News flash: Most of the applications running on your computer were not started by you. Windows launched them automatically — either at boot or when you logged in.
And while most of those programs exist for a good reason — to help you access the Internet, print a document or play a game — some may be unnecessary. Those freeloaders run all the time, hogging precious resources and slowing down your computer.
Indeed, this is a huge problem on new Windows laptops and desktops. A myriad of “free”, manufacturer-supplied applications constantly trying to up-sell you antivirus, office, or cloud storage that you don’t want or need will cripple your once-speedy device. Welcome to a very frustrating experience!
Luckily there is a free and easy way for you to regain control of your computer. Simply follow these steps:
1. Download and Install Autoruns
Autoruns is a free utility from Sysinternals (a subsidiary of Microsoft). The program has a simple mandate — to reveal every single application Windows started without your explicit action.
Autoruns is packaged in a 2.5 MB zip file. Download it from here.
Installation is straightforward. Simply extract the contents of the zip file to a new folder. We recommend placing it in C:\Apps\Autoruns.
2. Start Autoruns
Launch the Autoruns executable (autoruns.exe). You will have to accept the obligatory license agreement on the first run:
The main window will come up. You may notice colorful lines streaming into the interface as Autoruns interrogates your system:
You will see a whopping 17 tabs — each one representing a location from where applications are launched!
As its name implies, the Everything tab consolidates all tabs.
3. Look for programs you don’t need
Most of the locations will be obscure and unfamiliar. For example, only the most technical folks need to pay attention to “Boot Execute” (low-level tasks that Windows runs to prepare itself) and “LSA Providers” (libraries supporting encryption).
Three tabs may be most useful:
Logon: Programs Windows started after you sign in to your computer. They are usually running visibly on your desktop, either in full-fledged window or squirreled away behind an icon in the task tray area.
Scheduled tasks: Applications and scripts launched at a specific time (or occasion). These are typically short-running maintenance tasks — there to keep one of your main applications in tip-top shape.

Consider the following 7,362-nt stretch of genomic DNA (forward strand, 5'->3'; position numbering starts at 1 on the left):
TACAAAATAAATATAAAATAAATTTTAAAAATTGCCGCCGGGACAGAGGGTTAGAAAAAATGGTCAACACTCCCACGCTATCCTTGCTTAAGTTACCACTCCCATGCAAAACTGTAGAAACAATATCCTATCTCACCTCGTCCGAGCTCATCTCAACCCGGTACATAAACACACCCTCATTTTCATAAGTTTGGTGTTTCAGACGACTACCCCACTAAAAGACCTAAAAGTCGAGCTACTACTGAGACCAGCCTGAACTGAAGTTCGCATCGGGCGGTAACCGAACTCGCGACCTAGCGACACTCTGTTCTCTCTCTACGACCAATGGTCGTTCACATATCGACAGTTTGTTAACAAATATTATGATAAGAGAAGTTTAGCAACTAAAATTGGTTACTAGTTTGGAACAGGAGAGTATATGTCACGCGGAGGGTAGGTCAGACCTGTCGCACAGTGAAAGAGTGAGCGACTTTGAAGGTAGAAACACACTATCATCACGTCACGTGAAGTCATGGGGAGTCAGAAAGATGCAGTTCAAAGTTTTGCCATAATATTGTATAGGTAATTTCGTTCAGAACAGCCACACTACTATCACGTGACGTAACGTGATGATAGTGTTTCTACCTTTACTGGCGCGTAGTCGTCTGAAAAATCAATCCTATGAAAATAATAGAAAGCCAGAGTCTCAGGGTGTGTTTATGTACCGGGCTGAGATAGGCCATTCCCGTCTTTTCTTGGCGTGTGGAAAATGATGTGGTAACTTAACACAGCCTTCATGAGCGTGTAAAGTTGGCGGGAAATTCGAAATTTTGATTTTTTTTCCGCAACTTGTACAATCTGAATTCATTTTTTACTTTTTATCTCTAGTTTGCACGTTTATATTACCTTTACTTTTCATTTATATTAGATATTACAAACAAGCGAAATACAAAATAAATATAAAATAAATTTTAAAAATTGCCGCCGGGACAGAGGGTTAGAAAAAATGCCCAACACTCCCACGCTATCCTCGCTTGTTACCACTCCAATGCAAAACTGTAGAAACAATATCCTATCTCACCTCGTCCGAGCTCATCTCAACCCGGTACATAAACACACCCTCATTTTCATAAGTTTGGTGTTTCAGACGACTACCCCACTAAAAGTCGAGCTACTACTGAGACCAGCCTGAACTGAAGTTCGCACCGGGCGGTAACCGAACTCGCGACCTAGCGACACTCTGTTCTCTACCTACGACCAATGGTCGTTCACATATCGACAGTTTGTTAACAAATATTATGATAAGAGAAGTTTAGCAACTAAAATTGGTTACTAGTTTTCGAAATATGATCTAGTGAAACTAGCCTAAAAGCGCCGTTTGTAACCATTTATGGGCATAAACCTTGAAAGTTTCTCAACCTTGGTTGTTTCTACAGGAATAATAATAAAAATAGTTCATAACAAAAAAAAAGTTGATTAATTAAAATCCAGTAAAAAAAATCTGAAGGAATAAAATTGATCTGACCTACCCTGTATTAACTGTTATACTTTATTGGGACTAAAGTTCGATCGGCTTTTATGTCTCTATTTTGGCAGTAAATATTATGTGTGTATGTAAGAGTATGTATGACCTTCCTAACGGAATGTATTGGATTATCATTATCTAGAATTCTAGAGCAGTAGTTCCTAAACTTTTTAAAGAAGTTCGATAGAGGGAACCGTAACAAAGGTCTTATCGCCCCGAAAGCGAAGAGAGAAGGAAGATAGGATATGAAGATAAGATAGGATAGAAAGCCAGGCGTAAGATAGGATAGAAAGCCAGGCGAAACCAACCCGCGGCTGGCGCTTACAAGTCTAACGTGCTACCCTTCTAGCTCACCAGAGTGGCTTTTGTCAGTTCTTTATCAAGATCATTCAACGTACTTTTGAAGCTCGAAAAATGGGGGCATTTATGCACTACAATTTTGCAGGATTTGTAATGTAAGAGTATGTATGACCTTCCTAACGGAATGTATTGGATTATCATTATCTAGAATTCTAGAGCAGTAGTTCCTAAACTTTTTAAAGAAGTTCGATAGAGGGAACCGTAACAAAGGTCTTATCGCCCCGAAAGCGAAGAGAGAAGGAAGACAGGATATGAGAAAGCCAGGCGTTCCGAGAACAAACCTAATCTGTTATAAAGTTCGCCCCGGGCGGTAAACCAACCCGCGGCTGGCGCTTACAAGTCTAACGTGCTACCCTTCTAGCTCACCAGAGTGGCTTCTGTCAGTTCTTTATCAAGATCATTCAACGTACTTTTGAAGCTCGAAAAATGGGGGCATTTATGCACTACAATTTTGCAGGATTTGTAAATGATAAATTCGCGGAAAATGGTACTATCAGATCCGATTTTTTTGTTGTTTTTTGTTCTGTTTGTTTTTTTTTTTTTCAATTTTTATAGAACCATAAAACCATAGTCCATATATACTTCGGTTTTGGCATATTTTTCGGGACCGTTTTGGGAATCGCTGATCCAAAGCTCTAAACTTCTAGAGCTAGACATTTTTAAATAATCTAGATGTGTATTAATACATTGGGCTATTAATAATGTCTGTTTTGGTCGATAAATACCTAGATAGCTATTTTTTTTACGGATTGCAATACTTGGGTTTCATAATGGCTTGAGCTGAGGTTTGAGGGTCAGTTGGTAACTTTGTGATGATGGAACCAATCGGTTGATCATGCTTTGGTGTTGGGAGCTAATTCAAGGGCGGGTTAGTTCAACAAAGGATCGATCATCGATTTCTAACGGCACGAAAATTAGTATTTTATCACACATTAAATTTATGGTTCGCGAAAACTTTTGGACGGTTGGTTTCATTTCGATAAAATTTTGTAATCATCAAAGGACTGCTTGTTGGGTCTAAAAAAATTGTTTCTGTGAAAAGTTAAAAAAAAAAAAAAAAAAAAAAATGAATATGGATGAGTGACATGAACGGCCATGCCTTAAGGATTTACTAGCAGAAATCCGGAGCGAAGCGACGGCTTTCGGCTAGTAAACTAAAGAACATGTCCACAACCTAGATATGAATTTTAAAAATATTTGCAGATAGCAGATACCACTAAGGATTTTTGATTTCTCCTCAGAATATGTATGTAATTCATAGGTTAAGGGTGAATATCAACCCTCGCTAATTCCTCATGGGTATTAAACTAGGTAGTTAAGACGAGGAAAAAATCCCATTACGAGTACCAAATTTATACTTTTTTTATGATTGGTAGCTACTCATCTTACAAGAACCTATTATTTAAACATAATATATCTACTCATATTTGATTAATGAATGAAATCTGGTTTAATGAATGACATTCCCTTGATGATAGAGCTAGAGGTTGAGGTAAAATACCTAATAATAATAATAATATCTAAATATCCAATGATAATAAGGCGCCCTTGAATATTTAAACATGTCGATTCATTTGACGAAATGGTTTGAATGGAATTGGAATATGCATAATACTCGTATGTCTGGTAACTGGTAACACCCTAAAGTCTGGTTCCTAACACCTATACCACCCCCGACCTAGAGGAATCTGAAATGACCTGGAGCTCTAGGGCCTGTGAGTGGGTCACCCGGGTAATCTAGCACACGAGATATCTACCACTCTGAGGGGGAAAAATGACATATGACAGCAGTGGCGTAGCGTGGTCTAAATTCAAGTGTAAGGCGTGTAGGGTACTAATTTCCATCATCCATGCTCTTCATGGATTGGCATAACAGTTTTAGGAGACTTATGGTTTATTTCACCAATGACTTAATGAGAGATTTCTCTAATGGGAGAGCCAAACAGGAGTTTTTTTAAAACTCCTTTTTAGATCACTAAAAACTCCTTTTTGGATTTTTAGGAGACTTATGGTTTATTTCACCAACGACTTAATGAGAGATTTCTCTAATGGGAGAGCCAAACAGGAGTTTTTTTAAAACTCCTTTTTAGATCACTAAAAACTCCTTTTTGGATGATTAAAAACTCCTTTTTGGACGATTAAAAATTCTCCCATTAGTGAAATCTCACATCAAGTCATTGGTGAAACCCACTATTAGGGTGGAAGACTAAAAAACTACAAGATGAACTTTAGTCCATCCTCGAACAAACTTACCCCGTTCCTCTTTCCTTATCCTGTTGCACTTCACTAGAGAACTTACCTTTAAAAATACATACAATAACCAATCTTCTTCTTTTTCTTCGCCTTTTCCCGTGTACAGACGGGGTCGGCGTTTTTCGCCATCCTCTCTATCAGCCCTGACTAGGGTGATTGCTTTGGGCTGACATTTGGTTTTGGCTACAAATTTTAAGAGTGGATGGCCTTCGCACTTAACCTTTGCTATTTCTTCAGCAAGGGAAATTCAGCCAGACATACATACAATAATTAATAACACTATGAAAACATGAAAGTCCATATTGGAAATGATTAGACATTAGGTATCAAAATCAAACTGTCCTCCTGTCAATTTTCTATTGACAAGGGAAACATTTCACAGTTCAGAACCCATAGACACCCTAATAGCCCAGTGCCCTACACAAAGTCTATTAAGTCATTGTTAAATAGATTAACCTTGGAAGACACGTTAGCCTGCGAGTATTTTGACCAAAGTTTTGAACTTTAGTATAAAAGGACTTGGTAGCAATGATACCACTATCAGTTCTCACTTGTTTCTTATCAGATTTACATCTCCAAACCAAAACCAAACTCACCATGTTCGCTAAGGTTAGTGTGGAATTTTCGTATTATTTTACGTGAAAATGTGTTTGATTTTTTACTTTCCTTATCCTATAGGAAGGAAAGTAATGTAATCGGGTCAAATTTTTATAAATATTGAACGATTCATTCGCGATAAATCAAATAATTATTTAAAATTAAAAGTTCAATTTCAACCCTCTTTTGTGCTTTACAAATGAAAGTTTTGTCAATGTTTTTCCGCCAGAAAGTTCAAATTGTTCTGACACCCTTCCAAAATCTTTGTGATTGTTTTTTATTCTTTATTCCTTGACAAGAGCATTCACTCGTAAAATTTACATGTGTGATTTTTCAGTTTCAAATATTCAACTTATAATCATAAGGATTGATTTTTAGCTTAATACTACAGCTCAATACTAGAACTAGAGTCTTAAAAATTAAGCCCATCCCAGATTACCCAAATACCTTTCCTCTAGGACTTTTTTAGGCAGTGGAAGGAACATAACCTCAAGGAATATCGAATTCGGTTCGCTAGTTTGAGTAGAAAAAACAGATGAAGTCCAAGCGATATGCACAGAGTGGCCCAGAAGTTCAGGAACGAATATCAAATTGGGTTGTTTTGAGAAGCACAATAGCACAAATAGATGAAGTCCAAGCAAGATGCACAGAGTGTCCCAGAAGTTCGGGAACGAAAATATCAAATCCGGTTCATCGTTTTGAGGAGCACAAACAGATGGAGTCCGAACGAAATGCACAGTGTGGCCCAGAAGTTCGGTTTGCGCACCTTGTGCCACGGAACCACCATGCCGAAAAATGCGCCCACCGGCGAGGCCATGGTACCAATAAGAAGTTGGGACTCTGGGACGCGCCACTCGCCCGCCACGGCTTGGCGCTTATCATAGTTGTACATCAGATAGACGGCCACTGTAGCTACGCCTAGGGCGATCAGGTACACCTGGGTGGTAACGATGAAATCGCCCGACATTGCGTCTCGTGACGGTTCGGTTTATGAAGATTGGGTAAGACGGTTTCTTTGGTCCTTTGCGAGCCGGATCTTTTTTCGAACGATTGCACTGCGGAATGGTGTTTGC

Windows Task Scheduler manages these applications.
Services: Long-running administrative applications started at boot (or in response to operating system events).
The Services Control Panel application (services.msc) manages services.
Let’s focus on the Logon tab.
Scroll the list to see what applications are started automatically when you sign in. Highlight an entry in the list and the bottom pane will show key details.
For example, here we see that version 2.13 of Box is configured to start automatically with the “-m” flag:
Autoruns will help you research unrecognized programs too.
Simply right-click an entry and select Search online to open a browser search page targeting the underlying executable:
Or select Properties to dig into the details of the program on your hard drive:
And if you are truly adventurous, select Jump to Folder to launch the Registry Editor and go straight to the application’s registry key.
3. Disable or delete unwanted auto-start entries
Once you have identified an application that Windows should not start automatically, you have a couple of options:
Un-check the box on the left to disable the application startup. The entry will remain there, making it easy to re-enable the item at a later date.
Delete the entry. This will remove the application from the startup list. Only delete if you are confident and you will never want to re-enable the automatic launch in the future.
Note that deleting the Autoruns entry only removes the launch at startup. It does not uninstall the underlying application, which you can still run manually.
For example, that entry for Box is not needed because we already run Box Sync at boot with AlwaysUp. Let’s get rid of it:
Similarly, we can deactivate Java’s periodic update by unchecking the box beside “SunJavaUpdateSched”:
We may want to reactivate that entry at some time.